Delacroix: Rebellious Romanticist and Conservative Classicist

Eugene Delacroix bucked whenever he was labeled a romanticist. “I am a pure classicist,” he insisted. That could come as a surprise: He is often called the leader of the romanticist genre that spread through the first half of the 19th century. While both movements celebrate the past, romanticism is unbridled while classicism is reserved. The Metropolitan Museum of Art’s exhibit Devotion to Drawing: The Karen B. Cohen Collection of Eugène Delacroix, a preview for a far larger retrospective opening Sept. 17, shows that Delacroix managed to embody both. His commitment to “pure” classicism led to a romanticist style, however unintentional.

Avenue to Oblivion

Jonathan Neumann has written a splendid book. The first-time author has produced a devastating broadside against Jewish radicals who have co-opted tikkun olam—a Hebrew phrase meaning “to heal (or repair) the world”—to claim a special Jewish religious obligation to engage in left-wing politics. “This theology is a contrived religious system,” he writes, “a sort of New Age mysticism that distorts the biblical Creation story and Kabbalistic (Jewish mystical) motifs in order to portray the politics of social justice as an organic Jewish teaching.”

The Empire Strikes Bach

Sony has claimed that it owns the copyright for the works of Johann Sebastian Bach—more than 1,100 of them.

Now, you might think the fact that Bach died in 1750 would put his music safely in the public domain, seeing as how it’s 178 years out of copyright (under the American system of author’s death plus 70 years). But there the story was, appearing in several news accounts this past week, all prompted by a Boing Boing report about how “you can’t play Bach on Youtube” without getting served with a takedown notice. Even the jazz historian Ted Gioia, as sane a music critic as exists these days, was prompted to tweet “Sony says they own his compositions.”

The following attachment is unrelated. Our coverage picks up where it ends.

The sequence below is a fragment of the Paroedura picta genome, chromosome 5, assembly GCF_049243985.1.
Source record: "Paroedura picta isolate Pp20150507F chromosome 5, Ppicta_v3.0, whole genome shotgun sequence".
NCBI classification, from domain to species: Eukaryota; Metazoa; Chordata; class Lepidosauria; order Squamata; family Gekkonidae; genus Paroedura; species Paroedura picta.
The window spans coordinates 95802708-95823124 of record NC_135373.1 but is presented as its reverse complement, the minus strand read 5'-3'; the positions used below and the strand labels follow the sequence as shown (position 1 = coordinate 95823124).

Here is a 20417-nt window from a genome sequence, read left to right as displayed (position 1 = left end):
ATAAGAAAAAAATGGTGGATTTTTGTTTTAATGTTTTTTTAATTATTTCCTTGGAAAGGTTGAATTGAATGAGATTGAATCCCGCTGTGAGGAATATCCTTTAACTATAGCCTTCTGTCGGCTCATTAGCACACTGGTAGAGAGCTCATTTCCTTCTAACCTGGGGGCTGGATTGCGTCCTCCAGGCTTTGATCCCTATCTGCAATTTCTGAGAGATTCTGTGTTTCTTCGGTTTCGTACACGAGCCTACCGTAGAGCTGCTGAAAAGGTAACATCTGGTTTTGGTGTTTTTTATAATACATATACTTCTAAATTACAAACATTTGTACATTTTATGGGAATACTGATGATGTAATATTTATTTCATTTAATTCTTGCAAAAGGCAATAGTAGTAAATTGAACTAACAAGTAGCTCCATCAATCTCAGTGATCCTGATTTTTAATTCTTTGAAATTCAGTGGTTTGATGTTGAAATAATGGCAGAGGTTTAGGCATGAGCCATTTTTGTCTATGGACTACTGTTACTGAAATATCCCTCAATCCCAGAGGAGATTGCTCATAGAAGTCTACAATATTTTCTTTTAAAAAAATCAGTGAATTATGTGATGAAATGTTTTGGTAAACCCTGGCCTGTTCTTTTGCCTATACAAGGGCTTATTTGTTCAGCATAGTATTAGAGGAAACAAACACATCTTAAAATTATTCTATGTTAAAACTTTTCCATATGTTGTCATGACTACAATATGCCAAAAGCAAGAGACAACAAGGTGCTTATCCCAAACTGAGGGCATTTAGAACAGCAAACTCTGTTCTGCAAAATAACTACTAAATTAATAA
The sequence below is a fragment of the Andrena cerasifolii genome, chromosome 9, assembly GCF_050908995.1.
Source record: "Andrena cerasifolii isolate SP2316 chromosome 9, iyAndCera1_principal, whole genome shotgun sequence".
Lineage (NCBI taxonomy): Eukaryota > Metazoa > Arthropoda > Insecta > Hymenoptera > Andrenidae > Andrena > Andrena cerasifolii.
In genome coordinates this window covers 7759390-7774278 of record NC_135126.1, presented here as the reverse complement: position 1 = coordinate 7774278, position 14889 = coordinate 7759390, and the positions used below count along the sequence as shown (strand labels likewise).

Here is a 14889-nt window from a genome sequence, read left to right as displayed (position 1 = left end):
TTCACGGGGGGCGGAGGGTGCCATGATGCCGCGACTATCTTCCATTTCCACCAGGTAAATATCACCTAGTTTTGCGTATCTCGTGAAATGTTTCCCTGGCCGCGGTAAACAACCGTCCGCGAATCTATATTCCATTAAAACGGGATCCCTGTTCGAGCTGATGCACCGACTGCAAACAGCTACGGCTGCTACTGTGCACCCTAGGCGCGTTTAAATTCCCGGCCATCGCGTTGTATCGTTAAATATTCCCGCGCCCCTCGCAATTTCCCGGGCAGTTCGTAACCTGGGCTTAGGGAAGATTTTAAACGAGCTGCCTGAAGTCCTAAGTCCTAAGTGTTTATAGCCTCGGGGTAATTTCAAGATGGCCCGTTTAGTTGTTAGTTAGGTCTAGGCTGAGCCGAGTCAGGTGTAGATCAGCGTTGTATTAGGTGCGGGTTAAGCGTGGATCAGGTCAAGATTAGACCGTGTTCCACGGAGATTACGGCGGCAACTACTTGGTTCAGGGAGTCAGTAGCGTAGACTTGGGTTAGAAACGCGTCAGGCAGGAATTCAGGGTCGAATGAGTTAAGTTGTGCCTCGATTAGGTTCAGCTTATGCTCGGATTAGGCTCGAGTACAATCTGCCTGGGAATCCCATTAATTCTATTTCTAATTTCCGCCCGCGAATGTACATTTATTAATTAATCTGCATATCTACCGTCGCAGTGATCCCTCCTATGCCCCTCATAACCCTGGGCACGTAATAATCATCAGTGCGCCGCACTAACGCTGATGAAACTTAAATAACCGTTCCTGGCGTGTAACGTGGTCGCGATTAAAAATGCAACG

The Force of Fans and Fabric

DETROIT—”Please refrain from trying to wear any of the artworks,” the docent tells me as I enter “Star Wars™ and the Power of the Costume,” on view at the Detroit Institute of Art until Sept. 30.

It’s a reasonable request: Even though “Star Wars” resides in one of the most prestigious galleries in the United States, this isn’t really an art exhibition. It’s a nerd-out—$24 for an hour with the industrial lights and magic of Lucasfilm’s costume designers. Who among the droves of children and twenty-somethings here today isn’t tempted to try on a couple outfits?

The Nations of the Earth

By the time the fire alarms sound at the Hudson Institute a few minutes into Tuesday afternoon, dozens of protesters have already been arrested for disrupting proceedings at the opening Kavanaugh confirmation hearing across town. So, though no one bothers to move even a little toward the exits, when the alarm turns out to be false one wonders, if just for a moment, whether this wasn’t a deliberate delay. After all, nationalism is, at least to so many these days, such a dirty word.